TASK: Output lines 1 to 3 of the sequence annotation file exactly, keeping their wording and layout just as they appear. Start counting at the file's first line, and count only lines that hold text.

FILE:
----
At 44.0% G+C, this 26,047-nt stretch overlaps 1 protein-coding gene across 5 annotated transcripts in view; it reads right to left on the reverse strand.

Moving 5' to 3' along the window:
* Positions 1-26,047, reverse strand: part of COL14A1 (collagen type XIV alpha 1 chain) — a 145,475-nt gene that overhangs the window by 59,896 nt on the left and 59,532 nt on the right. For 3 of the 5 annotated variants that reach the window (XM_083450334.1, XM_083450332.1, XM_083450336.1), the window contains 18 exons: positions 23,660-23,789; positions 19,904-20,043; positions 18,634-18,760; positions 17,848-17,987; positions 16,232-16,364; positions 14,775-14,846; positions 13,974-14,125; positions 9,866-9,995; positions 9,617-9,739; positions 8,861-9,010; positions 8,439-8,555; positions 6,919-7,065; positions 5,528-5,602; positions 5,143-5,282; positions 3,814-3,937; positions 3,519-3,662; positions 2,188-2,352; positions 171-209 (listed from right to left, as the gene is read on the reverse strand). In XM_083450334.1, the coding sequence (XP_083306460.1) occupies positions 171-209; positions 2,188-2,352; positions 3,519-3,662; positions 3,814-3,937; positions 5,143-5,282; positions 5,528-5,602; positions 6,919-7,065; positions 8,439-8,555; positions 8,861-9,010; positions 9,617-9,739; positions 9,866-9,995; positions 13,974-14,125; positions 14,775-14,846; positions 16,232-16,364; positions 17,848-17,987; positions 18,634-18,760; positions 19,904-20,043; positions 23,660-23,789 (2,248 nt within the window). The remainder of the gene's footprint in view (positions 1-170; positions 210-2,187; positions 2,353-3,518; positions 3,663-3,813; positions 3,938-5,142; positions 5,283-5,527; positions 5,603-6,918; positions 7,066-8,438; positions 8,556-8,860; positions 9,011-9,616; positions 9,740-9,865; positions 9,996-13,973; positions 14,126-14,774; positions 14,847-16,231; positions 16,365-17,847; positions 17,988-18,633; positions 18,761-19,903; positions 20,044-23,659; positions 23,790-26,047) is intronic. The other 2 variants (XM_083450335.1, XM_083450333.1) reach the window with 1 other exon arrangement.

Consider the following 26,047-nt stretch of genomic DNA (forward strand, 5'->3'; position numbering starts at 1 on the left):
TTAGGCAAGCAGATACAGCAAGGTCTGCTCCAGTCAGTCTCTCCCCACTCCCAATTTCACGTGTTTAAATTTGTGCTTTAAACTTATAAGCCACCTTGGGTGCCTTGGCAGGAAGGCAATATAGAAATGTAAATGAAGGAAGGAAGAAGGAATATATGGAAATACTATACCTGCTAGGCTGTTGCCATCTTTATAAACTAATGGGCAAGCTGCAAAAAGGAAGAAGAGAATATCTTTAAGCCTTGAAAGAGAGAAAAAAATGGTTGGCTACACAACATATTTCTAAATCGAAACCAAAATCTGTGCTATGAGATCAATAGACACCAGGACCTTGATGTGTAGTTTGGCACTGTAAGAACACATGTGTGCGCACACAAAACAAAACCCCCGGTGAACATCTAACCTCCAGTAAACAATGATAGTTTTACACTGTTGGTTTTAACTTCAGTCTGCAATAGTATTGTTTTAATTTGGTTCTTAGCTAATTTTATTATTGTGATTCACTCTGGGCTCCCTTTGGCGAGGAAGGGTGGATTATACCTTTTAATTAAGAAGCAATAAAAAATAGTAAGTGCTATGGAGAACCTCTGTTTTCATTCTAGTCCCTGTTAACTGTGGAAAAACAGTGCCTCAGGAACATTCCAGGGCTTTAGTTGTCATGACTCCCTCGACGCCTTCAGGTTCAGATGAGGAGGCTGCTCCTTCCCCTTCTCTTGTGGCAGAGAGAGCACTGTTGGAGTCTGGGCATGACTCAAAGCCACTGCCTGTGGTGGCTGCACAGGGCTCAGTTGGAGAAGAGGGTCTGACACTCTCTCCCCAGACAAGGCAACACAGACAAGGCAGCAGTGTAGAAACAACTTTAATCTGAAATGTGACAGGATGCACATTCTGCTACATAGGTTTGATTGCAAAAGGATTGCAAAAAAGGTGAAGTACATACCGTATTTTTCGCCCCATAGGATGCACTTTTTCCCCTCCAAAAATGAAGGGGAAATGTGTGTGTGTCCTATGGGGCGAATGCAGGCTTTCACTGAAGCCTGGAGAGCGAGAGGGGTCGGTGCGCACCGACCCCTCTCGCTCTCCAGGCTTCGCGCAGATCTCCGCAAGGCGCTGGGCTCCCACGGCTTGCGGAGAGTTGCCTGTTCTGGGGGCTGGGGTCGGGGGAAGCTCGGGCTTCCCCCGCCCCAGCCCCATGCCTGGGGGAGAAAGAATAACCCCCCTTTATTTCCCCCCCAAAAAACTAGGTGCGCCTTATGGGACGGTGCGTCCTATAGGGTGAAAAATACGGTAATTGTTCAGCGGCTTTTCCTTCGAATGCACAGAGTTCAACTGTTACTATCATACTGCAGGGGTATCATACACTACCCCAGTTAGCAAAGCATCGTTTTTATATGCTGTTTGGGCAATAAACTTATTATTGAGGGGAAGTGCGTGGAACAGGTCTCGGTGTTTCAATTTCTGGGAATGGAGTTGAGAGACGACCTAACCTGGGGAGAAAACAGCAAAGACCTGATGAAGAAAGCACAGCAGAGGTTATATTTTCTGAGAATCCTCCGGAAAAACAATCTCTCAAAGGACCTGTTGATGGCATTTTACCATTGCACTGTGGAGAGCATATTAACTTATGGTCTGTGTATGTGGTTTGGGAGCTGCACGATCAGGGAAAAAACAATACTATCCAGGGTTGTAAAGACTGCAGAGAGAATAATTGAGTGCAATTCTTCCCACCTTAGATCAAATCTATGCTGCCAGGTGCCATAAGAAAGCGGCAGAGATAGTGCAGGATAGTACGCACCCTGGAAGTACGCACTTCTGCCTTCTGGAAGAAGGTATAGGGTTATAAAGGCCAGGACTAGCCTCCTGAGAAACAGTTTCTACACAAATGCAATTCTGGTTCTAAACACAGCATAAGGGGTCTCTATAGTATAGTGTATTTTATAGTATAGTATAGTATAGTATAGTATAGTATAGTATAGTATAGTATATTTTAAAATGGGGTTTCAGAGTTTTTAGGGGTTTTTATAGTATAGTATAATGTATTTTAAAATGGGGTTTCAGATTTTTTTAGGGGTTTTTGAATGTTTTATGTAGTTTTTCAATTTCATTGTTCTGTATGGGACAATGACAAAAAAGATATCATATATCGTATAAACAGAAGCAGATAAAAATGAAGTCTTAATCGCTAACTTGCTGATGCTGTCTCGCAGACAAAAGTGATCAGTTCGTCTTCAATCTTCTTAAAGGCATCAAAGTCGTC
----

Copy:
At 44.0% G+C, this 26,047-nt stretch overlaps 1 protein-coding gene across 5 annotated transcripts in view; it reads right to left on the reverse strand.

Moving 5' to 3' along the window:
* Positions 1-26,047, reverse strand: part of COL14A1 (collagen type XIV alpha 1 chain) — a 145,475-nt gene that overhangs the window by 59,896 nt on the left and 59,532 nt on the right. For 3 of the 5 annotated variants that reach the window (XM_083450334.1, XM_083450332.1, XM_083450336.1), the window contains 18 exons: positions 23,660-23,789; positions 19,904-20,043; positions 18,634-18,760; positions 17,848-17,987; positions 16,232-16,364; positions 14,775-14,846; positions 13,974-14,125; positions 9,866-9,995; positions 9,617-9,739; positions 8,861-9,010; positions 8,439-8,555; positions 6,919-7,065; positions 5,528-5,602; positions 5,143-5,282; positions 3,814-3,937; positions 3,519-3,662; positions 2,188-2,352; positions 171-209 (listed from right to left, as the gene is read on the reverse strand). In XM_083450334.1, the coding sequence (XP_083306460.1) occupies positions 171-209; positions 2,188-2,352; positions 3,519-3,662; positions 3,814-3,937; positions 5,143-5,282; positions 5,528-5,602; positions 6,919-7,065; positions 8,439-8,555; positions 8,861-9,010; positions 9,617-9,739; positions 9,866-9,995; positions 13,974-14,125; positions 14,775-14,846; positions 16,232-16,364; positions 17,848-17,987; positions 18,634-18,760; positions 19,904-20,043; positions 23,660-23,789 (2,248 nt within the window). The remainder of the gene's footprint in view (positions 1-170; positions 210-2,187; positions 2,353-3,518; positions 3,663-3,813; positions 3,938-5,142; positions 5,283-5,527; positions 5,603-6,918; positions 7,066-8,438; positions 8,556-8,860; positions 9,011-9,616; positions 9,740-9,865; positions 9,996-13,973; positions 14,126-14,774; positions 14,847-16,231; positions 16,365-17,847; positions 17,988-18,633; positions 18,761-19,903; positions 20,044-23,659; positions 23,790-26,047) is intronic. The other 2 variants (XM_083450335.1, XM_083450333.1) reach the window with 1 other exon arrangement.